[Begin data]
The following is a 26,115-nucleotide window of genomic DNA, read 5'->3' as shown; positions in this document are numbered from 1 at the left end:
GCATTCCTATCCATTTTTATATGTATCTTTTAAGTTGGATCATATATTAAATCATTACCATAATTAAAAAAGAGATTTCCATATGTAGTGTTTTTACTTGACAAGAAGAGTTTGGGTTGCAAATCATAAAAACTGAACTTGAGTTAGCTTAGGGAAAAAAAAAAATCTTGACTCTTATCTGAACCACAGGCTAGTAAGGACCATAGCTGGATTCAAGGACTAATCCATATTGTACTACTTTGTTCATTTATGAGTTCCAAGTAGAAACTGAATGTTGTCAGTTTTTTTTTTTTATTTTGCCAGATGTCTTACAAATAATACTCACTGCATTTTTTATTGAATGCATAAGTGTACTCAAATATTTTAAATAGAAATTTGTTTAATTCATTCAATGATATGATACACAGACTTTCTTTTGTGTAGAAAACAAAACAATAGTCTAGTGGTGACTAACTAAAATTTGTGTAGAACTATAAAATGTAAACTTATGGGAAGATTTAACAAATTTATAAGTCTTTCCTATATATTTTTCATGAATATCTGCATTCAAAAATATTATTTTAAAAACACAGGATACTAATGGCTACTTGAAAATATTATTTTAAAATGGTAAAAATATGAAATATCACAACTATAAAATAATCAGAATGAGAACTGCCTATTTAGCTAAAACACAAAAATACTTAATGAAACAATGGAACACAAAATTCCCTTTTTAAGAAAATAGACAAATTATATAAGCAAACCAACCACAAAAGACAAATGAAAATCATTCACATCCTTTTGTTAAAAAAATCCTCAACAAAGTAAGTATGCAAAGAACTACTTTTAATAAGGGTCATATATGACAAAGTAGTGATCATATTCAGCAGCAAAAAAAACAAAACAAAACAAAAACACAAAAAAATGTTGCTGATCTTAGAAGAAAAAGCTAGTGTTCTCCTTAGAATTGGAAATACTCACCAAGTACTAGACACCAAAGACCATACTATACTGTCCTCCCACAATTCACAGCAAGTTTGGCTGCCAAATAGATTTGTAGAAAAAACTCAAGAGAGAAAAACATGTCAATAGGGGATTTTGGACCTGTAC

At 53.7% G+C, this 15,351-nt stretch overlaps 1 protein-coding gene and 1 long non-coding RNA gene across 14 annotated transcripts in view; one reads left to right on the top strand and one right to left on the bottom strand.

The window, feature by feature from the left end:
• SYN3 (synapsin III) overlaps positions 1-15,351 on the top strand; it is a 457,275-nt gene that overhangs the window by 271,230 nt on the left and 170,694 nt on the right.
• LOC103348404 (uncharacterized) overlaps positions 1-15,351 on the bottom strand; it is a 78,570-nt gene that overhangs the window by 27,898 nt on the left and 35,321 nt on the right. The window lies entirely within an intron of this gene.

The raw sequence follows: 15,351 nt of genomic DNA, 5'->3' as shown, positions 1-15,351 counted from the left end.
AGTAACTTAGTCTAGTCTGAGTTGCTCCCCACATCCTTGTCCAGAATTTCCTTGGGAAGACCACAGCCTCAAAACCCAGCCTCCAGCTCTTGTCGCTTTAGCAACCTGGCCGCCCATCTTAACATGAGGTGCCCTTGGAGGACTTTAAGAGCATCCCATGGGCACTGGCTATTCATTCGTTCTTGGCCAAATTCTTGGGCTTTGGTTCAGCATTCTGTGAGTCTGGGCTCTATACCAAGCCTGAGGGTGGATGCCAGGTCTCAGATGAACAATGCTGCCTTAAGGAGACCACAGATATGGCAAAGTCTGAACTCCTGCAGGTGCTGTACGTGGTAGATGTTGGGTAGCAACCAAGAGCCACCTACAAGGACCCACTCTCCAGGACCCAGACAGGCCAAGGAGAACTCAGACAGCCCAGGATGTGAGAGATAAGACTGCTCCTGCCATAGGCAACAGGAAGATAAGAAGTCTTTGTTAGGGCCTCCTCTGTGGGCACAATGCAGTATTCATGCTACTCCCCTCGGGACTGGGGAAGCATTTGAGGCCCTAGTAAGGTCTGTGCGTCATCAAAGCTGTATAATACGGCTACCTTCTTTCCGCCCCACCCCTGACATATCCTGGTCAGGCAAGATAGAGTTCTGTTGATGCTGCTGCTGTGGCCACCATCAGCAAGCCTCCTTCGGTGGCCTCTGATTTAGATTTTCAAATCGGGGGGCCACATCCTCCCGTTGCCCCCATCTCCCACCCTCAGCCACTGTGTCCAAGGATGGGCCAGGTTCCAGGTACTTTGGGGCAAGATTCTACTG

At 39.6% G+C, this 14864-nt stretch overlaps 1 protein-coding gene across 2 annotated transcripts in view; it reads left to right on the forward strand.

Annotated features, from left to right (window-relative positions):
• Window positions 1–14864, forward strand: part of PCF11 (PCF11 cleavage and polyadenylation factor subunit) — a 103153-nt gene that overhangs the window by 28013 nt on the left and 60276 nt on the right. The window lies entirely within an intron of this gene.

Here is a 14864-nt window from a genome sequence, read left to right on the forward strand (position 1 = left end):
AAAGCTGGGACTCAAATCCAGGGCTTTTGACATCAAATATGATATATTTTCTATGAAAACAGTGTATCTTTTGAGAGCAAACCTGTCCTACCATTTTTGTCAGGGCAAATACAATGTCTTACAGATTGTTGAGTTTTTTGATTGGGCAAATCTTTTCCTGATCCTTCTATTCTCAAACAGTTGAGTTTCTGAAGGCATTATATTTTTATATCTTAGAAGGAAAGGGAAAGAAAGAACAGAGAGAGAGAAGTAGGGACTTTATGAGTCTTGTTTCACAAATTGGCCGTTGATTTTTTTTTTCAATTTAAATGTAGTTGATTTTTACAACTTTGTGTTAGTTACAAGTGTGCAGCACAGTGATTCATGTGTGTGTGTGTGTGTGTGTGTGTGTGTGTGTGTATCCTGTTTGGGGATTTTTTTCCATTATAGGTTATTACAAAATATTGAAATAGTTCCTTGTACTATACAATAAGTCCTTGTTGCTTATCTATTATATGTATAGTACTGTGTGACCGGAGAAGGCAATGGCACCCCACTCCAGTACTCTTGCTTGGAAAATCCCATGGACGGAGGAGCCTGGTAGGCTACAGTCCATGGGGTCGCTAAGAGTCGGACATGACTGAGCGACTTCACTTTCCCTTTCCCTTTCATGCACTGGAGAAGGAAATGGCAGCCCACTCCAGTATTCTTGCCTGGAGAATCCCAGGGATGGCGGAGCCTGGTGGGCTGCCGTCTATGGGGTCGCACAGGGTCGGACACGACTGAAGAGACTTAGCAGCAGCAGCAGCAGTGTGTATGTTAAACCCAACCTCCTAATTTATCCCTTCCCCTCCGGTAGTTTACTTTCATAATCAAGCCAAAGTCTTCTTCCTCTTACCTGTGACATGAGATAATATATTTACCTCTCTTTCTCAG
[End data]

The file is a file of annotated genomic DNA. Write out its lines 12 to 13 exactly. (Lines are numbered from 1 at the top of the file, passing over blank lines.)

Here is a 14864-nt window from a genome sequence, read left to right on the forward strand (position 1 = left end):
AAAGCTGGGACTCAAATCCAGGGCTTTTGACATCAAATATGATATATTTTCTATGAAAACAGTGTATCTTTTGAGAGCAAACCTGTCCTACCATTTTTGTCAGGGCAAATACAATGTCTTACAGATTGTTGAGTTTTTTGATTGGGCAAATCTTTTCCTGATCCTTCTATTCTCAAACAGTTGAGTTTCTGAAGGCATTATATTTTTATATCTTAGAAGGAAAGGGAAAGAAAGAACAGAGAGAGAGAAGTAGGGACTTTATGAGTCTTGTTTCACAAATTGGCCGTTGATTTTTTTTTTCAATTTAAATGTAGTTGATTTTTACAACTTTGTGTTAGTTACAAGTGTGCAGCACAGTGATTCATGTGTGTGTGTGTGTGTGTGTGTGTGTGTGTGTGTATCCTGTTTGGGGATTTTTTTCCATTATAGGTTATTACAAAATATTGAAATAGTTCCTTGTACTATACAATAAGTCCTTGTTGCTTATCTATTATATGTATAGTACTGTGTGACCGGAGAAGGCAATGGCACCCCACTCCAGTACTCTTGCTTGGAAAATCCCATGGACGGAGGAGCCTGGTAGGCTACAGTCCATGGGGTCGCTAAGAGTCGGACATGACTGAGCGACTTCACTTTCCCTTTCCCTTTCATGCACTGGAGAAGGAAATGGCAGCCCACTCCAGTATTCTTGCCTGGAGAATCCCAGGGATGGCGGAGCCTGGTGGGCTGCCGTCTATGGGGTCGCACAGGGTCGGACACGACTGAAGAGACTTAGCAGCAGCAGCAGCAGTGTGTATGTTAAACCCAACCTCCTAATTTATCCCTTCCCCTCCGGTAGTTTACTTTCATAATCAAGCCAAAGTCTTCTTCCTCTTACCTGTGACATGAGATAATATATTTACCTCTCTTTCTCAG